Effects of nutrition style on metabolism

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Meal frequency regulation and caloric restriction are gaining importance in modern dietary recommendations. The effects of caloric restriction on me tabolism are approximately known. However, the combined effects of meal frequency and caloric restriction have not been adequately investigated. New research is needed to determine the ideal nutritional model that can be effective in preventing diabetes, cardiovascular disease, obesity, and many cancers. The current study emphasizes that there are not enough studies in the literature on the effects of meal frequency and calorie restriction on metabolism.

Introduction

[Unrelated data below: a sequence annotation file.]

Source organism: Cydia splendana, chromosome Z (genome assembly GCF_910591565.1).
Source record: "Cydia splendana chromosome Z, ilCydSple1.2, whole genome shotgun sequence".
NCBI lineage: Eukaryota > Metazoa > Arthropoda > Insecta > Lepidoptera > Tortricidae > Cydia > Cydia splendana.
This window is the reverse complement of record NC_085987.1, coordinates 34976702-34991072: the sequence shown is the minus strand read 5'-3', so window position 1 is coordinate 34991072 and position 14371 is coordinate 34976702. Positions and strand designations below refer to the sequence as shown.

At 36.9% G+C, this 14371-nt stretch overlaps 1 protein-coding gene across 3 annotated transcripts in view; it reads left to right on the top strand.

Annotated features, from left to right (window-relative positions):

Nutrition is defined as organisms taking nutritional elements from outside and using them effectively in order to facilitate all functions of living, especially growth and development [1]. The effects of nutrition on metabolism have been examined by various researchers for years. The increasing incidence of obesity and prominence of the relationship between nutrition and various chronic diseases necessitate detailed investigation of the relationship between nutrition and metabolism. This study aims to draw attention to the effects of meal frequency and caloric restriction on metabolism. In our literature review, we did not encounter any studies that examined the effects on the antioxidant system of types of feeding in conjunction with caloric restriction. Additionally, most of the experimental and clinical studies focus on the effects on the antioxidant system of the meal contents, rather than the meal frequency or the amount of calories [2-6]. Studies investigating the effects of meal frequency on metabolism are rather outdated ones that examine the effects on metabolic enzymes and hormones without investigating the antioxidant system [7-11]. The general relationship between meal frequency and metabolism has by now been established, but the results of the current study will help to reveal the effect of meal frequency on the antioxidant system. It is known that excessive energy intake in humans increases the risk of diabetes, cancer, and cardiovascular diseases. On the other hand, the effects of increased meal frequency on human health or lifespan are not clear [12]. Increased meal frequency in humans has been linked to hepatic steatosis, increase in triglycerides, and obesity [13]. Caloric restriction in animals is the intake of calories reduced by 20-40% as opposed to feeding ad libitum [14]. Caloric restriction in humans is recommended in similar ratios. When caloric intake is reduced by 20-40%, vitamin and mineral supplementation should increase as intake decreases in order to prevent malnutrition [15]. Caloric restriction, due to its effects on the blood lipid profile, reduces blood pressure and heart beats per minute [16, 17]. Caloric restriction also prevents development of insulin resistance by reducing fasting insulin and glucose levels [18].